At around 400,000 m2, it truly is a city within a city, and I wouldn’t be surprised if it was bigger than the old town in size. What is certain is that it is one of the largest shopping and entertainment malls in all Europe, and much, much more than a simple shopping experience. What makes it all the more impressive is its transformation from its former life. 

Today’s BTC City started life back in 1954 offering warehousing space. As the business expanded, so too did the area’s importance in former Yugoslavia, and by 1975, it had become the largest goods and transport centre in former Yugoslavia, and it was known as Blagovno Transportni Center Ljubljana, or BTC for short. Today BTC City consists of more than 450 shops with 10,000 brands, an Adrenaline Park, Aqua park with 17 pools and 15 saunas, more than 70 bars and restaurants, including a great street food square and vibrant open market, multiplex cinemas, a casino, and lots of activities for the kids. 

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Located just off the Ljubljana ring road, it is very accessible, and if the old town is the main tourist attraction, BTC City is where the city goes for food, shopping and entertainment. 

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The BTC City management team have been very active in adding content to the city, to make it much more than just a shopping destination. There is, for example, the Franja BTC City Cycling Marathon in June, as well as the Crystal Palace run in November, to the top of the tallest building in Slovenia of the same name.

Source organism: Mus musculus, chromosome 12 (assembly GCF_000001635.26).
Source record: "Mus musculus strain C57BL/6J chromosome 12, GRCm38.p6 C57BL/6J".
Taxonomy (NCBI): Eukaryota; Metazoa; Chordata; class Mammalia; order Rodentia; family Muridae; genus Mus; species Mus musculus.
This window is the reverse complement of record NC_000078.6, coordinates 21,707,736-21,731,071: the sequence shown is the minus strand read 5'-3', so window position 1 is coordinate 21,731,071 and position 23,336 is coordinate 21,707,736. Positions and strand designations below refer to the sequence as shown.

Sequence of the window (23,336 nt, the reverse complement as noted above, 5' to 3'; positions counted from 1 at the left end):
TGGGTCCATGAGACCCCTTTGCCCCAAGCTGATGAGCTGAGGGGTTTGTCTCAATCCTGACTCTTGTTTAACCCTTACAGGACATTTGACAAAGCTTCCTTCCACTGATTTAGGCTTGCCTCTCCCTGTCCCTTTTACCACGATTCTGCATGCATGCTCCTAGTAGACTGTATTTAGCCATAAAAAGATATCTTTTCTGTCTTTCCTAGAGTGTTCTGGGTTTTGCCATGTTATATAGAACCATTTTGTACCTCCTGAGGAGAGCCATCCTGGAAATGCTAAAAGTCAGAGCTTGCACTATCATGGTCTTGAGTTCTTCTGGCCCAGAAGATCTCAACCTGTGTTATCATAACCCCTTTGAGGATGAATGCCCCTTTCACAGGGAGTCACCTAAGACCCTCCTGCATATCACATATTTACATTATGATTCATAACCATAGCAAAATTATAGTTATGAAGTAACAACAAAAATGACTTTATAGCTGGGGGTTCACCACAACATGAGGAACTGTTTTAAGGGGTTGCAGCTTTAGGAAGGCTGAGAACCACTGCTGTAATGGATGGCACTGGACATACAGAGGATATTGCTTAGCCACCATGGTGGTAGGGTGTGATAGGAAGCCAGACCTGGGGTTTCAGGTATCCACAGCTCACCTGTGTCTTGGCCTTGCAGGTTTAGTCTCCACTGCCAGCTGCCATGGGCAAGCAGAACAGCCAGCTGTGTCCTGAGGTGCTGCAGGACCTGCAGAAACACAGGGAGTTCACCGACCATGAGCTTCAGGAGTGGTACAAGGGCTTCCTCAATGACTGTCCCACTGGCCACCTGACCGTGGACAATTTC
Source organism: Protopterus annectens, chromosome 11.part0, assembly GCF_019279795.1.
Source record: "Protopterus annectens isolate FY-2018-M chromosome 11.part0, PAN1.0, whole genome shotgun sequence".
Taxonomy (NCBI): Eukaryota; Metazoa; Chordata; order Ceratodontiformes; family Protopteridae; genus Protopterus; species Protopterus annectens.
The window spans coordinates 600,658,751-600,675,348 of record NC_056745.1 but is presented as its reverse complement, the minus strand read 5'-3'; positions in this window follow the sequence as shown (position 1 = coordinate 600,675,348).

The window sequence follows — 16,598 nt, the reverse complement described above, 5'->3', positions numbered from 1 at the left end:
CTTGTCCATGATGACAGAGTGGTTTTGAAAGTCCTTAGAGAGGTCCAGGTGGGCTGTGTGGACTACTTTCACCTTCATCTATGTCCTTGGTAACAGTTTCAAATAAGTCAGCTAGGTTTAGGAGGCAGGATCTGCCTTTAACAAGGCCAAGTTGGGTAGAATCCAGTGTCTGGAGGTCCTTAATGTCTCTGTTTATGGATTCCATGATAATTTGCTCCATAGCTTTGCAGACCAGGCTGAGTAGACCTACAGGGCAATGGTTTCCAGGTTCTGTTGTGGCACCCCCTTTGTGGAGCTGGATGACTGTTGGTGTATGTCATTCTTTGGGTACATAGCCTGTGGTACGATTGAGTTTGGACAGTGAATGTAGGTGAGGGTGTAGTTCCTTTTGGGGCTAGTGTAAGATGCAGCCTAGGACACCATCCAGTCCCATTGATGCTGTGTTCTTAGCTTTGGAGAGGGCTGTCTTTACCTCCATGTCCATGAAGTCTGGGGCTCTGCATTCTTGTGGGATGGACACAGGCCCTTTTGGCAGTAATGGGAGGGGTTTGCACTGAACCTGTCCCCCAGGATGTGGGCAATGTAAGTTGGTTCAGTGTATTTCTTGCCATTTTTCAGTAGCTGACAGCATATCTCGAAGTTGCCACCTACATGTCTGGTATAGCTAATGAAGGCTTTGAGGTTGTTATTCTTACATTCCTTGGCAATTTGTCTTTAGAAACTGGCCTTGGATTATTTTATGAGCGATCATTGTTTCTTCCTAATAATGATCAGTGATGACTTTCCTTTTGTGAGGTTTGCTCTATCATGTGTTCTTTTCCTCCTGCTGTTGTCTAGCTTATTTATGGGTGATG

And, as you can see, the views from the top are quite divine, overlooking the greenness of this greenest of lands. 

BTC City is sometimes called Bitcoin City, and there has been some excitement in the cryptocurrency world that a city has been built in Slovenia for the leading cryptocurrency. The reality is a little different. It is certainly true that Slovenia is one of the more advanced European countries when it comes to blockchain and cryptocurrencies, and Bitcoins are accepted in some of the BTC City stores, but not all. It is also true, as the link above explains, that there has been some government endorsement of ‘Bitcoin City’, but the main association between the two seems to be that they share the same three letters, BTC. Having said that, should the Bitcoin story progress, I would expect BTC City to be in the forefront of change, as the development is very forward thinking.